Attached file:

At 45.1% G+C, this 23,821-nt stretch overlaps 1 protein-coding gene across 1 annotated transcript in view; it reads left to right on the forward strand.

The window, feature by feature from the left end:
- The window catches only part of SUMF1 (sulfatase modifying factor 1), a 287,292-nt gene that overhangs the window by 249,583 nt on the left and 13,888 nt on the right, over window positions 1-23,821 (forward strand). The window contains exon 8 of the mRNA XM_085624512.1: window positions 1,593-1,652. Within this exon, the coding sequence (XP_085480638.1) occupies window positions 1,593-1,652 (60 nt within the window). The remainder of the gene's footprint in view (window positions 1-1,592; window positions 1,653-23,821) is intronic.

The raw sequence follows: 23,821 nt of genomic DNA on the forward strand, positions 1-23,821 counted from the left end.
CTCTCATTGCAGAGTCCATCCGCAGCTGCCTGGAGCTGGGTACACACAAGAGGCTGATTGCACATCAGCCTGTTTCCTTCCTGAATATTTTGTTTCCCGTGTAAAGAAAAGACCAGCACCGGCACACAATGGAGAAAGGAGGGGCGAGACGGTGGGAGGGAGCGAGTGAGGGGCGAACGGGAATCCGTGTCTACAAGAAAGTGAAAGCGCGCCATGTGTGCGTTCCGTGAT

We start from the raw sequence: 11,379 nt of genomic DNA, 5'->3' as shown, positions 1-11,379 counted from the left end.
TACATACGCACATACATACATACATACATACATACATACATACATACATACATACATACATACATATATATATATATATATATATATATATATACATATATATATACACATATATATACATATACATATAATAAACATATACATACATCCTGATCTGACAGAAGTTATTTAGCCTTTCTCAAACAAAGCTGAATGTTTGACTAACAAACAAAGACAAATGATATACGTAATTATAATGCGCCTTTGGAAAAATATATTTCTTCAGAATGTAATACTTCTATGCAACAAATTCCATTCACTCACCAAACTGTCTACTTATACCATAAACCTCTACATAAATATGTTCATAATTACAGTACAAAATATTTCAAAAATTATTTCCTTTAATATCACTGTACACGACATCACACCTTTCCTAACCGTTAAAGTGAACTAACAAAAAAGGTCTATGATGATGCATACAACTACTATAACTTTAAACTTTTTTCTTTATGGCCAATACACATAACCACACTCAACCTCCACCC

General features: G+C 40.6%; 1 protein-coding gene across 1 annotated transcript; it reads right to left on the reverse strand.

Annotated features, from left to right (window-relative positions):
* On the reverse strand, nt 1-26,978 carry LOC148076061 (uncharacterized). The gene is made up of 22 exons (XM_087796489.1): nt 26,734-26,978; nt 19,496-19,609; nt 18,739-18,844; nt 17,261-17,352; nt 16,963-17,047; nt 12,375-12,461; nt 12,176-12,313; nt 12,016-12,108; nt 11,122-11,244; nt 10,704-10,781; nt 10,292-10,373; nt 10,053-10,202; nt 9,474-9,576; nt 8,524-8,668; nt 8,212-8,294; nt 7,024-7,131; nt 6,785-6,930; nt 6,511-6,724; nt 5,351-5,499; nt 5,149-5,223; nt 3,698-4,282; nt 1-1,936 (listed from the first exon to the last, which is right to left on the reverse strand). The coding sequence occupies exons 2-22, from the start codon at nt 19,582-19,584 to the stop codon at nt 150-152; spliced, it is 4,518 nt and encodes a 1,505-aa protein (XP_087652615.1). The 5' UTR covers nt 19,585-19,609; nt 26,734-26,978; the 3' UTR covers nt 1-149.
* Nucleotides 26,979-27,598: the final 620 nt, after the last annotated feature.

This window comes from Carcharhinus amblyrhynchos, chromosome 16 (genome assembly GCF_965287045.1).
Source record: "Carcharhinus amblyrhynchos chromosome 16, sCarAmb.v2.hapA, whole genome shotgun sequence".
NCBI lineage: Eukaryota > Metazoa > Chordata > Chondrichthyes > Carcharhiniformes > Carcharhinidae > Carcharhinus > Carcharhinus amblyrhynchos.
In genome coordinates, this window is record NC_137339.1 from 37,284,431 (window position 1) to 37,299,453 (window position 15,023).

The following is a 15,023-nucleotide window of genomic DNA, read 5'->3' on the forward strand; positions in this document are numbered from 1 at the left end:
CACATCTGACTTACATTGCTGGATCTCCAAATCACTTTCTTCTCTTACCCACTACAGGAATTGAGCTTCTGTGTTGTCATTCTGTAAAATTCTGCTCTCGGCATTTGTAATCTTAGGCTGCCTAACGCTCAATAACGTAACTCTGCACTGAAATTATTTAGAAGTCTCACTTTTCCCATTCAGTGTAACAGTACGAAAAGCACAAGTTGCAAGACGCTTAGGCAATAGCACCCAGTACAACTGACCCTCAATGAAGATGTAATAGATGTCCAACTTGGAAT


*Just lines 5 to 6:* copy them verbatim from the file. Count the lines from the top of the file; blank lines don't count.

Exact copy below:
CTCTCATTGCAGAGTCCATCCGCAGCTGCCTGGAGCTGGGTACACACAAGAGGCTGATTGCACATCAGCCTGTTTCCTTCCTGAATATTTTGTTTCCCGTGTAAAGAAAAGACCAGCACCGGCACACAATGGAGAAAGGAGGGGCGAGACGGTGGGAGGGAGCGAGTGAGGGGCGAACGGGAATCCGTGTCTACAAGAAAGTGAAAGCGCGCCATGTGTGCGTTCCGTGAT

We start from the raw sequence: 11,379 nt of genomic DNA, 5'->3' as shown, positions 1-11,379 counted from the left end.